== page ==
There is almost no difference. Electric elements certainly reach the
ignition temperature of almost anything that can be dropped or fall on
them. I can't imagine where leaving a gas burner on would be any
different than an electric element.
What makes you think a Gas stove left on will be any more or less likely to
start a fire than an electric? A burner with nothing on it? Neither should
start a fire. A burner with food on it? Either will get plenty hot enough to
start a fire. An oven? Either one should be regulated to a safe temperature
by the thermostat.
"PaPaPeng" < firstname.lastname@example.org> wrote in message
On Thu, 26 Oct 2006 20:33:07 GMT, "JoeSpareBedroom"
Getting there. I am retired and live alone. I am normally pretty
alert. But on those two occassions I had episodes where I am in a
mental fog for weeks on end that I forgot even my own rule to always
finish whatever I am doing at the stove first before leaving the
kitchen. I have one of those "solid" pancake element stove where it
is hard to know if the stove is on unless the pot is aboil. During
those mental fog episodes I don't operate tools (eg.lawn mower, table
saw) or so something where I can get hurt. But one has gotta eat. I
don't have a car cuz' I don't use one enough to justify the expenses.
My bicycle is good for trips to the mall (groceries, library, Dollar
Store and MacDonalds, etc.) about 10 blocks away. There is a
humongous multiple big box store business park 20 blocks away. The
bus stop is just three houses away across my front door. Talkes me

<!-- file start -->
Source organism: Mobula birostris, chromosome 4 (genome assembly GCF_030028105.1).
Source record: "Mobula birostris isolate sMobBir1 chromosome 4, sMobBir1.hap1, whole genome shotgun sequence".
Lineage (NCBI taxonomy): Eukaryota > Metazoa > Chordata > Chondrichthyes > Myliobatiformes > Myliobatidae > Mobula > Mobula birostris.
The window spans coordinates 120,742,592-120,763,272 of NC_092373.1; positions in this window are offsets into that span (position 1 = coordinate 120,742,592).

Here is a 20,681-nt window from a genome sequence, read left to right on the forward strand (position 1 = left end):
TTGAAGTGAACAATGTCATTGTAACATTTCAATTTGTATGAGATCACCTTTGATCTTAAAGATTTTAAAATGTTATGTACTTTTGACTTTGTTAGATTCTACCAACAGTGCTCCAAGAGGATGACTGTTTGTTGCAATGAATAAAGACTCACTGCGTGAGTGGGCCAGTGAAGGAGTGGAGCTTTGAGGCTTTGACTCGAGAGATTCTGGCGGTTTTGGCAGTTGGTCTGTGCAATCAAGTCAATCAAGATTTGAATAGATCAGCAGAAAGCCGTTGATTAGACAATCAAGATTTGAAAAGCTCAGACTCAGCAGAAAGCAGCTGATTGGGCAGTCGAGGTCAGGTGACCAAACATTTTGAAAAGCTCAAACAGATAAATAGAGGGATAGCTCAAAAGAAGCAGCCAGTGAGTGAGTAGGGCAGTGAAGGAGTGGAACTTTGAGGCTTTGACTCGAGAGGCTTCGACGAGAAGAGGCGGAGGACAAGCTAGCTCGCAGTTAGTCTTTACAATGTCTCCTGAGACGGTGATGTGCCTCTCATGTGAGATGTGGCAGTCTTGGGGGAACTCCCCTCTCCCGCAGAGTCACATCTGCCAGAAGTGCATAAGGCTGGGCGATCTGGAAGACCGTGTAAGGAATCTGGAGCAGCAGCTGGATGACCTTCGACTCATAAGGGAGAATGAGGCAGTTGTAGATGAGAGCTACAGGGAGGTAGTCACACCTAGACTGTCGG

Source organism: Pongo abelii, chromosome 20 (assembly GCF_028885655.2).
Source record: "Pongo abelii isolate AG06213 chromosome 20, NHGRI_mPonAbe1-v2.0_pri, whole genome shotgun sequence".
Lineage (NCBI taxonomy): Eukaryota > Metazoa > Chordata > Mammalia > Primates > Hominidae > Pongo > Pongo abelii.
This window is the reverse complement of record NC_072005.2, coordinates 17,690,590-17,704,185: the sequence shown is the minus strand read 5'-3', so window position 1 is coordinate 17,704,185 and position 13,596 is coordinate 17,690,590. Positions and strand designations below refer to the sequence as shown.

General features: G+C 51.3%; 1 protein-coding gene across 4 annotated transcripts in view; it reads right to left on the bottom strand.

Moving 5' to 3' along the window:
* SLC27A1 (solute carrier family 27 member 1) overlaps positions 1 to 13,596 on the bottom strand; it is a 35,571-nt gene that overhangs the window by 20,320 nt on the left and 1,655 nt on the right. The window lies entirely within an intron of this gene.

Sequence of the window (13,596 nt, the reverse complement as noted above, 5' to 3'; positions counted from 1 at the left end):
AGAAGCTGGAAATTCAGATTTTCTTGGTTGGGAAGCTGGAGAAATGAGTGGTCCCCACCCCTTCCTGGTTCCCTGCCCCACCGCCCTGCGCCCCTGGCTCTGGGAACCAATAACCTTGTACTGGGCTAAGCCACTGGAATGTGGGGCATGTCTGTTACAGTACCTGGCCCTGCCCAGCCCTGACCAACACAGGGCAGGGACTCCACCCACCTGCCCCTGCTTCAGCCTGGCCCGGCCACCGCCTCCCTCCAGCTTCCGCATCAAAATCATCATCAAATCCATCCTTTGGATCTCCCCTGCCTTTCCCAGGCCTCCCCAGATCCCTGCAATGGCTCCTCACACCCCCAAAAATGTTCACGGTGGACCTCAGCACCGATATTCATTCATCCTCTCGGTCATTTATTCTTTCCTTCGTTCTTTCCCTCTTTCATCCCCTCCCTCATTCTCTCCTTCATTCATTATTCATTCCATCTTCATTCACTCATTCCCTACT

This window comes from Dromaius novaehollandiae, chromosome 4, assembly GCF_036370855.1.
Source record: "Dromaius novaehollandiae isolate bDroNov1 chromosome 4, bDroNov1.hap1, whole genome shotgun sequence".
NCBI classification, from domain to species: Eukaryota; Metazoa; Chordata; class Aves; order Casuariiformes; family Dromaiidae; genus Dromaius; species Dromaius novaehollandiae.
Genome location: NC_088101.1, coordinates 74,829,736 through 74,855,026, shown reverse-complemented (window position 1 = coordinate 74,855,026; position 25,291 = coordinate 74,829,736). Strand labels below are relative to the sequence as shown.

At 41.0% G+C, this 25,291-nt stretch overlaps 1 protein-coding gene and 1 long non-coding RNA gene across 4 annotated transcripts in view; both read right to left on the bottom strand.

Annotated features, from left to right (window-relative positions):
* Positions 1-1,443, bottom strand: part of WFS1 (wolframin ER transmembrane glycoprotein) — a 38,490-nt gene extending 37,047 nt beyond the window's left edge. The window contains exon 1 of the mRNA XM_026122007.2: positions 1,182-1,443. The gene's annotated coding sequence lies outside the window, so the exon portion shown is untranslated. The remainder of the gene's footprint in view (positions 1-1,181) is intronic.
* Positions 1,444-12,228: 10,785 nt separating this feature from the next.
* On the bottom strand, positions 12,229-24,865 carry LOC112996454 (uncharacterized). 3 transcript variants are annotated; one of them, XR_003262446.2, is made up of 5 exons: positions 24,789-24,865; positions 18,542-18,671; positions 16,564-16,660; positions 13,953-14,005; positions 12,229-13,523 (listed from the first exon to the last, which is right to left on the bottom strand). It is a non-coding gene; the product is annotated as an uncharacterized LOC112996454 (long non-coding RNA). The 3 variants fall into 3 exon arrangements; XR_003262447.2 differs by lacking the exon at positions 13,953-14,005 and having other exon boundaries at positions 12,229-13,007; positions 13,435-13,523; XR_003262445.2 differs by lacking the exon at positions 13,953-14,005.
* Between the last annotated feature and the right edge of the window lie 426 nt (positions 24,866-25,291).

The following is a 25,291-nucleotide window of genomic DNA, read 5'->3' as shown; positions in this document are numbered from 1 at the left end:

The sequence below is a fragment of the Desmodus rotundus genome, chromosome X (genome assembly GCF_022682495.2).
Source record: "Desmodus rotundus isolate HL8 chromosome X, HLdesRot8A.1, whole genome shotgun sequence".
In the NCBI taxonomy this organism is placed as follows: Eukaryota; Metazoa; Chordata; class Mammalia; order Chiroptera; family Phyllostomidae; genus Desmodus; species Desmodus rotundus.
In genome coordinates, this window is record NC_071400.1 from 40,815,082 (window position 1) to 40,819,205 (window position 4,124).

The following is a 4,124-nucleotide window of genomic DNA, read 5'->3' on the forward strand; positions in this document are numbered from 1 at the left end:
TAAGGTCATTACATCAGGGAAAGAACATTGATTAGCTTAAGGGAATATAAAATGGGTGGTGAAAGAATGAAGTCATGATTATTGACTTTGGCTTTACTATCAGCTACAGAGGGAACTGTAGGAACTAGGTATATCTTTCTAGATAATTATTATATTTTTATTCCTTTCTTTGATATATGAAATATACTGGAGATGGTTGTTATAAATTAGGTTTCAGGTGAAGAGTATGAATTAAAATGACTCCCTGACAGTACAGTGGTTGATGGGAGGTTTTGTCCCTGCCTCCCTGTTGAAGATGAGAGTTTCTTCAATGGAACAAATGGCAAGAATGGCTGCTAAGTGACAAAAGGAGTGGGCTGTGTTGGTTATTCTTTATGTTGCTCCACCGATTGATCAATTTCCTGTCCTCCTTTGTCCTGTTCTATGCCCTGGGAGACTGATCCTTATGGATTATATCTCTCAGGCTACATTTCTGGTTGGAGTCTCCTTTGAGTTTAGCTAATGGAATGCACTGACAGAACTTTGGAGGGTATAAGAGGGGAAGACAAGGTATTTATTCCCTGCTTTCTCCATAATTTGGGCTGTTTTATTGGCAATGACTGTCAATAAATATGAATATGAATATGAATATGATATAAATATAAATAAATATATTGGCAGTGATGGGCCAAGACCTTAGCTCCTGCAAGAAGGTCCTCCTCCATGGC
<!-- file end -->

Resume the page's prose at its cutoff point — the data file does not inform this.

downtown in 40 minutes to my favorite restaurants. Max 1.5 hours by
bus to anywhere cross town. I hardly of ever need to rent a car. For
emergencies there are friendly neighbors and relatives further away.
I never had to call in that favor yet. There is even a general
hospital 12 blocks away. I've got it made. No way will I ever move
I love cooking with a gas stove except for trying to SIMMER something on very
low heat. The perfect setup for me would be a cooktop with at least one electric
burner for that purpose. I also greatly prefer the ovens to be electric. They do
make combo units with gas burners and electric oven, but that doesn't quite
fufill my wish.
You just need a stove with a simmer burner..mine has a 5th tiny burner in
the center, turned down it barely keeps a pot warm..which is just perfect at
times. It goes MUCH lower than a normal burner.
I have heard that an electric oven is better, but I can't comment on that,
never had one.
Thanks, Mikey. I've seen those, but they still produce a hot spot that is a
problem for some delicate things. In my new kitchen I had a two burner electric
cooktop with infinite temp control installed for this purpose. I used to put a
heavy iron plate over a gas burner, but it was not as user friendly.
On Fri, 27 Oct 2006 21:35:38 -0500, "Steve Barker LT"
I have come across lots of house fires started by candlelit dinners
and parties, by candlelit ranges, flame warmed fondue pots and of
course by gas ranges. I won't have an open flame anywhere in my
house. No cigarette smoking. Its just one of those safety and peace
of mind things. If its not there I don't have to worry about it or
have to make allowance for it (as in safety practices I have to take
into account when I light a candle.) I bet this Halloween will see
several house fires from candlelit pumpkins.
On Sun, 29 Oct 2006 19:56:10 -0600, "Steve Barker LT"
In my original post I said gas heating is the only gas equipment I
will have. Its fast, clean, cheap and practically maintenance free.
My hot water heater is gas too. These two items of equipment are well
shielded and safe.
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